The Bellwether, L.A.’s New Music Venue, Is Ready For Its Close-Up

After years of hesitation, hope, doubt and plenty of construction, Michael Swier of Teragram Presents and Another Planet Entertainment’s Gregg Perloff are finally ready to open the doors to The Bellwether, Los Angeles’ new mid-sized independent venue located just outside downtown.

The new 1,600-capacity nightlife destination will have its grand opening tonight with electronic rock duo Phantogram, who haven’t performed in L.A. in three years, and Swier couldn’t help but marvel at the sight of his new project 24 hours ahead of the first show.

“I’m still pinching myself,” Swier tells Pollstar. “It’s hard to believe it’s happening. I couldn’t have asked for a better venue. It’s one of the best that’s been made.”

Coming from a music impresario responsible for venues such as Moroccan Lounge and Teragram Ballroom in L.A. and New York’s Bowery Ballroom, that’s saying a lot. Swier teamed up with Another Planet Entertainment (APE) to take over a structure on 333 South Boylston St. that was once owned by Prince and had gone through several facelifts. The building needed a lot of work, and Swier said he’d only get involved if he could get Perloff on board. When the two agreed to join forces, Swier and his brother Brian, an architect and co-founder of Bowery Ballroom, began working on the design of the building and APE used their connections in getting artists to the venue. The two parties really hit it off, making the process of redeveloping the site a lot smoother.

“We’ve enjoyed [our relationship],” says Perloff, co-founder and CEO of APE. “Michael is a leader in a lot of rooms in New York. They have their different skills, and we have our different skills, and we haven’t really stepped on each other a lot.”

Stage Bellwether
The Bellwether’s stage with unimpeded sightlines.

One of the major changes to the structure was the removal of four columns in the main music room, which meant the ceiling and roof had to be redone as well, and a wall behind the stage was pushed back. The changes not only opened up the space and improved sightlines but framed the venue better. The Bellwether also boasts a restaurant and bar above the main music room as well as an open-air lounge with a view of the city and neighboring mountains.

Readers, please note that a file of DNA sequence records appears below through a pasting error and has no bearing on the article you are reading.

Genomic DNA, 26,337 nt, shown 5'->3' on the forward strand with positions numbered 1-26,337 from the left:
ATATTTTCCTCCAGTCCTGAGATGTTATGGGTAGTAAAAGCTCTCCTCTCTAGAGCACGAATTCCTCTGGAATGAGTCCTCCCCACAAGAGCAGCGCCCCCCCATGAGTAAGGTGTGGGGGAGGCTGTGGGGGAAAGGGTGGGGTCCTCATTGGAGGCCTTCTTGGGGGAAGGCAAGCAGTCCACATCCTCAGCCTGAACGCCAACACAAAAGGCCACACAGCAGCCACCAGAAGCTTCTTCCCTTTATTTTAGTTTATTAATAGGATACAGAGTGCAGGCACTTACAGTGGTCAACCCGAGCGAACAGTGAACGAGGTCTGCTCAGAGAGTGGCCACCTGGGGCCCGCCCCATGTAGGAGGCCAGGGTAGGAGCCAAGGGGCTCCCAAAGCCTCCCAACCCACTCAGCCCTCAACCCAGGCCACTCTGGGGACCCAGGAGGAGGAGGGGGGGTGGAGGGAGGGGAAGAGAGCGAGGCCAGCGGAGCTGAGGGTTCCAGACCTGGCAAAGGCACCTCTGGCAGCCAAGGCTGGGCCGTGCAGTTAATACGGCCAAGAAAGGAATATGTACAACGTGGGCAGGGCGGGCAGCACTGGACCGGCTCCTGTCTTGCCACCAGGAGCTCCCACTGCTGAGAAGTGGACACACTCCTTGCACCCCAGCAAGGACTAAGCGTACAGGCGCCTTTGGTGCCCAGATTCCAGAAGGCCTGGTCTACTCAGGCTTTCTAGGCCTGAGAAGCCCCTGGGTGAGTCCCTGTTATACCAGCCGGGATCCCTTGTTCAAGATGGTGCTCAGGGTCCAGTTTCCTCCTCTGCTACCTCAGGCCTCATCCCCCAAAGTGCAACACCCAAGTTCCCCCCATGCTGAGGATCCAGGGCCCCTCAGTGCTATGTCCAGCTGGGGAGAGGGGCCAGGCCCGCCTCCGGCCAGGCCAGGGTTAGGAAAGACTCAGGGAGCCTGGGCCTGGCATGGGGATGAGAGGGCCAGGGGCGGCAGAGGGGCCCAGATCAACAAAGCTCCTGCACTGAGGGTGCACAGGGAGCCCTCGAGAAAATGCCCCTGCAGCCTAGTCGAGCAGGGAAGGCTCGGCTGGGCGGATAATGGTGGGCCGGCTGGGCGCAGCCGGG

Swier believes the modifications to the 45,000-square-foot building and location make it a special venue, even in a saturated L.A. market.

“It’s the size, the scale; the way the stage is framed, the capacity, the way that the audience and the band are like at most 50 feet away from each other. So, it’s a big venue and very intimate,” Swier says about what makes The Bellwether special. “It’s a real old school, flat floor, ballroom-type structure. That’s rare in New York or Los Angeles because you see these old movie theaters reconfigured. There’s a lot of that. I think you can do one or two and it’s cool, but how many do you need that will look like that? Everything just fit in [The Bellwether].”

For Perloff, what makes his new music venue unique is the sound system, which he claims is truly “state of the art.”

“The fact that we have been tuning our d&b system, which is a great system, to the room for three weeks,” he says. “It’s not just the sound system, it’s the acoustics and tuning it to the room.”

Phantogram will be the first artists to test The Bellwether’s sound system and will be followed by acts such as TYCHO, HAIM, Wilco, Tegan and Sara and Carly Rae Jepsen over the next few months. Swier envisions the new venue to be a way to feature established artists as well as up-and-coming acts graduating from his other venues in L.A., similar to the vertical ecosystem he implemented in New York.

APE talent buyer Nick Barrie takes pride in the work he and his team have accomplished leading up to the first show and building an eclectic opening lineup, and he has plans to bring more genres to the venue, including metal and Latin acts.

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A restaurant and bar with an open-air lounge area just outside are located above the main music room.

“It was really important to me out of the gate to say to people, ‘Hey, this is a place that’s inclusive, offers a wide variety of talent and everyone is welcome here,’” Barrie says. “It’s a safe, fun place, and I think the calendar speaks to that.”

Inclusivity is also important to Perloff, who trained staff to be humane and treat attendees with respect, and he hopes it goes both ways so that fans take care of his project. Another selling point from Perloff is affordable parking. The Bellwether is negotiating deals with surrounding parking lots to make it inexpensive, which is a welcome bonus for Los Angelenos used to paying at least $30 for parking when attending events.

“I want people to feel like this is the home away from home,” says Perloff, whose concert promotion and artist management company is based in the Bay Area. “And respect the building. We spent a lot of time making it beautiful, and I hope they take care of it and appreciate it. We want [The Bellwether] to be something that all people embrace.”